Teaching with Emotional Intelligence
Posted by selinalock on 31 March, 2009
I attended this session run by Alan Mortiboys on 23rd May at the University of Leicester.
So, what is teaching with emotional intelligence? Alan suggests “that is recognising the feelings of yourself and your learners, in order to make you both more effective in your roles” and “encouraging an emotional state in your learners that is conducive to learning.”
That doesn’t really tell you a lot until you start to examine the type of emotions you might (inadvertently) be invoking in your students. For example, in the session we looked at a list of metaphors of how we see our teaching role, such as law enforcer to the potentially criminal or carer to the vulnerable. Out of that list I chose salesperson to potential buyer, as I often feel we are trying to sell library resources to users and convince them to use them. However, I tend to associate salespeople with desperation and a feeling of discomfort. Is that really the effect I want to have on students?!
We then looked at the kind of feelings we do want to encourage in our learners, for example, confident, empowered, interested, receptive, motived, and thought about what we do to encourage these feelings. I felt slightly better in this exercise as I believe I encourage some of these feelings by acknowledging sources they already use, give them a chance to practice skills with help on hand and explain why the session will be useful. This also tied into the next exercise which looked at how we can address learners’ fears and expectations regarding their learning.
The last part of the session covered strategies for using emotional intelligence with learners:
- Being present: ensure you are aware of your learners reactions and listening to them so you can respond to their needs (if appropriate).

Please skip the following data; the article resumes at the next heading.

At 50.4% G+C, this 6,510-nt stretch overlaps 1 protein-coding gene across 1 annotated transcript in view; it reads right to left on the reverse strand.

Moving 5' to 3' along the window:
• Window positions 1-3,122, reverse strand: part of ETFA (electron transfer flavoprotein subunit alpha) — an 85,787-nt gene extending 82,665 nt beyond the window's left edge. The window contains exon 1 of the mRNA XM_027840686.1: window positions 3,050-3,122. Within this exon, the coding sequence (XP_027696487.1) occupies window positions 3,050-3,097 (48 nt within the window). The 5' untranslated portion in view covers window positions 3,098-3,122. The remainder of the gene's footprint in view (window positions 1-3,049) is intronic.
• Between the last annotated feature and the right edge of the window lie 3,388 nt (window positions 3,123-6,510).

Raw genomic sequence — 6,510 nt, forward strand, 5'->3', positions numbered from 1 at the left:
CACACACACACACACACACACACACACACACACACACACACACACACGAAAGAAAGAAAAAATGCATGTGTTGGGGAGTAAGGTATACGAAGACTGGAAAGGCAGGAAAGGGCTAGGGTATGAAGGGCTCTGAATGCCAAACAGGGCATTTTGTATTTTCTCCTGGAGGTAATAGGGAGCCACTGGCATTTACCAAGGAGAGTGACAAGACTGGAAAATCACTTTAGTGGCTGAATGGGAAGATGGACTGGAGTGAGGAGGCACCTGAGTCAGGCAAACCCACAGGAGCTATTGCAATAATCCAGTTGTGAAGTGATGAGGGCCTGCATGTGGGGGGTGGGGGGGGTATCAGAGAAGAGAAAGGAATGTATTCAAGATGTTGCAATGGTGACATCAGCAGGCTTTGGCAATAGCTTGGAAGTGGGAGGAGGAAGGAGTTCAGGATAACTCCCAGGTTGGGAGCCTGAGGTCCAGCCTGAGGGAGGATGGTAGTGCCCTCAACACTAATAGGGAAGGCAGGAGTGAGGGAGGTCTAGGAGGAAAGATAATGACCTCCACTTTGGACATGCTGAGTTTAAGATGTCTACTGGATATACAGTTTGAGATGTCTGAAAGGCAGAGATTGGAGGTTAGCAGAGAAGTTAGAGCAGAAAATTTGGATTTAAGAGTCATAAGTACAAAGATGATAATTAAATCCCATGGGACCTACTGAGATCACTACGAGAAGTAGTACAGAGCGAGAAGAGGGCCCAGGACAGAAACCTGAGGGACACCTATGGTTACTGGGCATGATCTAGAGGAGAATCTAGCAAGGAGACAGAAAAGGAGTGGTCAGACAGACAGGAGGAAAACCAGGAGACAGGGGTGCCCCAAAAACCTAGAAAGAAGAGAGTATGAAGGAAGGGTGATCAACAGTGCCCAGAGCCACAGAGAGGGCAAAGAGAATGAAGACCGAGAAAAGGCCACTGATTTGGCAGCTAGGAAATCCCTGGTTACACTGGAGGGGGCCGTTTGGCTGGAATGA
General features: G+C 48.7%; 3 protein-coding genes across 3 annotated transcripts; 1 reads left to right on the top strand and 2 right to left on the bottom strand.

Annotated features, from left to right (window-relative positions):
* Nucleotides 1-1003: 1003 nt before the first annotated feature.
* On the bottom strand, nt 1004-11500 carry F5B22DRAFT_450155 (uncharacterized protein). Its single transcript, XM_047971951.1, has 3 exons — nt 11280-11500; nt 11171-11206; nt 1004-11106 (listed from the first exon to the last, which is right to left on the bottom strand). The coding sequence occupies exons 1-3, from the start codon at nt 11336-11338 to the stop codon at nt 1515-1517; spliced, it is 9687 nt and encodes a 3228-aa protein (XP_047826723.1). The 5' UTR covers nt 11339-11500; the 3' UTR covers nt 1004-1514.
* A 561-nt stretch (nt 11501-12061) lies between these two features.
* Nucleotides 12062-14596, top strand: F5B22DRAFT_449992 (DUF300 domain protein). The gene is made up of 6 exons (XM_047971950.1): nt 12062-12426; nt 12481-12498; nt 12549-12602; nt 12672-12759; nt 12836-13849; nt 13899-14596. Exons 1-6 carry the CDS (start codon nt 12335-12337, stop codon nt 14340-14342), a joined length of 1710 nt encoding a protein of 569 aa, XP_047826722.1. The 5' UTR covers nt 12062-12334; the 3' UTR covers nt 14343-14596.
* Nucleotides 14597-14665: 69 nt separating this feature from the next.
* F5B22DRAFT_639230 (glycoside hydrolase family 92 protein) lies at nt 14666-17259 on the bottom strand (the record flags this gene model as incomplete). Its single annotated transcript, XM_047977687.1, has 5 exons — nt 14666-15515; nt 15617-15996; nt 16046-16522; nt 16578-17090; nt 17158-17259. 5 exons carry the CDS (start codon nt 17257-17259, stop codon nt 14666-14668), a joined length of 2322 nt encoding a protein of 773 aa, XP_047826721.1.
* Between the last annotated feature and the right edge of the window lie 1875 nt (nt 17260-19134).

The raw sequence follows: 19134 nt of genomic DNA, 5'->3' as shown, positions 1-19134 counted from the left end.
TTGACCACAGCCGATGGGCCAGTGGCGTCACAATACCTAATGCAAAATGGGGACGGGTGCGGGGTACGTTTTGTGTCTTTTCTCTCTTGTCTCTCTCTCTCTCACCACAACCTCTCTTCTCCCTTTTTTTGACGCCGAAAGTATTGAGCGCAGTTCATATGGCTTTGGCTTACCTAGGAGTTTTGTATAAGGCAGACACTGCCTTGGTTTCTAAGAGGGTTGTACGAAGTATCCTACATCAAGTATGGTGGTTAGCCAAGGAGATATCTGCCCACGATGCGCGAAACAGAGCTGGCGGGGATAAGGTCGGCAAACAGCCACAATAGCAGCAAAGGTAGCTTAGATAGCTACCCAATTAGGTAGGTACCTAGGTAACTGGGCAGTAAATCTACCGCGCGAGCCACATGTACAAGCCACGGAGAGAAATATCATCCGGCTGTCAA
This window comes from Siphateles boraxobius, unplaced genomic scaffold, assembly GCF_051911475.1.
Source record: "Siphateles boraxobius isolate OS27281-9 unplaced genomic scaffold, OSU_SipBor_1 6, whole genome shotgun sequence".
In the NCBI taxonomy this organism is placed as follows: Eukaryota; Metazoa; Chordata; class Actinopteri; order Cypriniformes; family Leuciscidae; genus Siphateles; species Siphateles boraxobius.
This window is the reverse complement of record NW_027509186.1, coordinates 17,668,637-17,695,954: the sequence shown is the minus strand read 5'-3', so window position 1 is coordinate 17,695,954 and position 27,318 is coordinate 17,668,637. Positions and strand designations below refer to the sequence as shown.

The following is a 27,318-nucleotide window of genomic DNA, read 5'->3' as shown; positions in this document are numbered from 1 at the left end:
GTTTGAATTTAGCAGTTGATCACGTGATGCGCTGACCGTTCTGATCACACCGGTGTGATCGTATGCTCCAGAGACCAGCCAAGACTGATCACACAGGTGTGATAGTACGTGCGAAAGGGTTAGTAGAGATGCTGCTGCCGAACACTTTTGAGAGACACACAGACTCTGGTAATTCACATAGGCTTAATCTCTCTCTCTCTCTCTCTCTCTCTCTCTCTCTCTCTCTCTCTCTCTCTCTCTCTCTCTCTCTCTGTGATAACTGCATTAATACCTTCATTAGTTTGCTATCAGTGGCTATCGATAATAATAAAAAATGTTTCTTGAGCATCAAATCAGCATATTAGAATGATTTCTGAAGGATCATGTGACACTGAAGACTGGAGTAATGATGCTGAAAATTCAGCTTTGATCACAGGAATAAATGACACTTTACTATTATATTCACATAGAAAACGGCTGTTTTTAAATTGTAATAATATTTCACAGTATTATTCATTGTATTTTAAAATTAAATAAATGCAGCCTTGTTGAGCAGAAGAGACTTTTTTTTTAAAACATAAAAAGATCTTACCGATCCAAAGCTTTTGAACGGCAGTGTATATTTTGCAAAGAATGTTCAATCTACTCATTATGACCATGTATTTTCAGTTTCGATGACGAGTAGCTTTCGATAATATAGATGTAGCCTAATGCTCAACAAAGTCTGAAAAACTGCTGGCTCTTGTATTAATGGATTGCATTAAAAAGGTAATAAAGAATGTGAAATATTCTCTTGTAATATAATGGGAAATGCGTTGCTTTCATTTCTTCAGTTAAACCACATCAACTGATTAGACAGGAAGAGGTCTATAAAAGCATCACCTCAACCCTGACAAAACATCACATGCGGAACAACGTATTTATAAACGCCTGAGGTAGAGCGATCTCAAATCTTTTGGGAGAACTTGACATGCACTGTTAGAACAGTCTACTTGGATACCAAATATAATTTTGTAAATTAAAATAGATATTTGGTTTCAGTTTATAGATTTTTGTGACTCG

- Group empathy: try to be aware of things that could be affecting how your learners are feeling e.g. anxiety around exam time.
- Dealing with fears & expectations: make sure your learners are aware of what will happen in a course and what is expected of them.
- Acknowledging individuals: fro example, making eye contact equally among students, using their names and acknowledging previous contributions during a session.
- Physical environment: making this as pleasant as possible (for the parts that are under your control!!).
- Non-verbal communication: being aware of what your non-verbal communication might be saying – try videoing yourself to see what you look/sound like during teaching.
- Self-disclosure: letting the students know your human in an appropriate context e.g. OK, I’ve not tried this before so we’ll see how it goes… or, When I first started studying this area I found it difficult…”
- Prefacing your response: “I’m glad you asked that question…” but this only works if you genuinely mean it!
Overall, an interesting session which reminded me to consider the emotional dimension of teaching.